Husky puppies are some of the more daunting breeds to train, especially when it comes to leash training. Huskies and other similar breeds like the Alaskan Malamute are bred for heavy pulling, such as the pulling that is done by sled dogs in snowy climates. This pulling tendency can lead to issues when adjusting a Husky puppy to walk on a leash. Beyond their issues with leash training, huskies can also be stubborn and aloof and training one is not easily done.
Despite this, Huskies can be hard workers and fantastic companions, though much of that depends on the amount of work invested into their training. A well exercised, mentally stimulated, and properly trained husky can be a great addition to any family.
Leash training can be challenging for any dog owner, but it doesn’t have to be. The key to proper leash training is a good foundation in obedience and repetition, tools that are useful for a Husky puppy just learning to listen. An introduction to leashes is necessary for a puppy just starting out, followed by an adjustment to the preferred method of leash walking, whether you prefer loose leash walking or walking at a heel.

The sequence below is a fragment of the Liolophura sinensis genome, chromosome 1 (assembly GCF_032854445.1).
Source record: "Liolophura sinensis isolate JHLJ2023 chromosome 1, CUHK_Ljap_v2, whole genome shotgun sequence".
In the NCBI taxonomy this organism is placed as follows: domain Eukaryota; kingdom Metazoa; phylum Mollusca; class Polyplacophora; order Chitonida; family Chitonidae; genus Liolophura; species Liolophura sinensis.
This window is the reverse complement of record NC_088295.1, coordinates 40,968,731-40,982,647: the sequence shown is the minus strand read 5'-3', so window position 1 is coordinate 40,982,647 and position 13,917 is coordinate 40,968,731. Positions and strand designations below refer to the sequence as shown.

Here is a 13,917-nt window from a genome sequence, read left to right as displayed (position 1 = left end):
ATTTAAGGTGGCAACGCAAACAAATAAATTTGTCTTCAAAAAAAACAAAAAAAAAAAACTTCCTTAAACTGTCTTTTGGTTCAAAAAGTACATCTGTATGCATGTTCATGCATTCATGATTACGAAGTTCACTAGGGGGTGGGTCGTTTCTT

A veterinarian will typically ask you to wait at least a week or two after your puppy’s last vaccination before taking him out for a walk. This is to protect him from any airborne illness from other dogs or animals in the area, and at about fifteen weeks of age, a puppy is generally ready to take on the challenge of beginning to learn obedience. Begin early with walks and expect to work on it for a few weeks before he gets a handle on what you require of him. Huskies especially will require plenty of patience from even well-practiced dog owners.
Before anything else, you’ll want to determine which kind of leash you’d prefer to use with your husky puppy. Harnesses can be useful to avoid damage to the throat for a dog who likes to pull, but harnesses can also encourage pulling, as the weight is being directed to the chest rather than the neck. There are other options such as front-clip harnesses, flat collars, prong or pinch collars, or slip collars. Whichever you choose, be absolutely sure that it’s the right fit for your puppy to avoid any unnecessary injury, especially if he has a tendency to pull.
Beyond that, gather up some treats for positive reinforcement, as something tasty and smelly can usually be very encouraging to a dog who is food motivated.